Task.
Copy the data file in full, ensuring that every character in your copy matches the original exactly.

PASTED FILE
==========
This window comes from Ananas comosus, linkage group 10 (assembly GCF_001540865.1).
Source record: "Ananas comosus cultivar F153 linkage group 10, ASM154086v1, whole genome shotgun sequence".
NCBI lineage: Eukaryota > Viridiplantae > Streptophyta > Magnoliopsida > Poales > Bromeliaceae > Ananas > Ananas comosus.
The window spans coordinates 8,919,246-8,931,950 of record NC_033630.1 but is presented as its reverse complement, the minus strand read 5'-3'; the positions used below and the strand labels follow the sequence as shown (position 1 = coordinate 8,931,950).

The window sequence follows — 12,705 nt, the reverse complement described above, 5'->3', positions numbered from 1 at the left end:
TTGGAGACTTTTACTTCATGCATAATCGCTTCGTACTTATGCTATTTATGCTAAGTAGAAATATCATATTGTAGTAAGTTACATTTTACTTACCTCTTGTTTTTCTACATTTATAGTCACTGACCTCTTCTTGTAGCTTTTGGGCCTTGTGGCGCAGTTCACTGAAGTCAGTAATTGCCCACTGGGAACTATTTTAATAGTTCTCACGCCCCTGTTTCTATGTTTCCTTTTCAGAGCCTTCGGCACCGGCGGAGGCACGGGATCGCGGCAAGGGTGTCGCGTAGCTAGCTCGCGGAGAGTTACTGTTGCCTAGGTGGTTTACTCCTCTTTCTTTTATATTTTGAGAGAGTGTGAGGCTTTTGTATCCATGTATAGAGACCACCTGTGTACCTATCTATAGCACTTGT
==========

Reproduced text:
This window comes from Ananas comosus, linkage group 10 (assembly GCF_001540865.1).
Source record: "Ananas comosus cultivar F153 linkage group 10, ASM154086v1, whole genome shotgun sequence".
NCBI lineage: Eukaryota > Viridiplantae > Streptophyta > Magnoliopsida > Poales > Bromeliaceae > Ananas > Ananas comosus.
The window spans coordinates 8,919,246-8,931,950 of record NC_033630.1 but is presented as its reverse complement, the minus strand read 5'-3'; the positions used below and the strand labels follow the sequence as shown (position 1 = coordinate 8,931,950).

The window sequence follows — 12,705 nt, the reverse complement described above, 5'->3', positions numbered from 1 at the left end:
TTGGAGACTTTTACTTCATGCATAATCGCTTCGTACTTATGCTATTTATGCTAAGTAGAAATATCATATTGTAGTAAGTTACATTTTACTTACCTCTTGTTTTTCTACATTTATAGTCACTGACCTCTTCTTGTAGCTTTTGGGCCTTGTGGCGCAGTTCACTGAAGTCAGTAATTGCCCACTGGGAACTATTTTAATAGTTCTCACGCCCCTGTTTCTATGTTTCCTTTTCAGAGCCTTCGGCACCGGCGGAGGCACGGGATCGCGGCAAGGGTGTCGCGTAGCTAGCTCGCGGAGAGTTACTGTTGCCTAGGTGGTTTACTCCTCTTTCTTTTATATTTTGAGAGAGTGTGAGGCTTTTGTATCCATGTATAGAGACCACCTGTGTACCTATCTATAGCACTTGT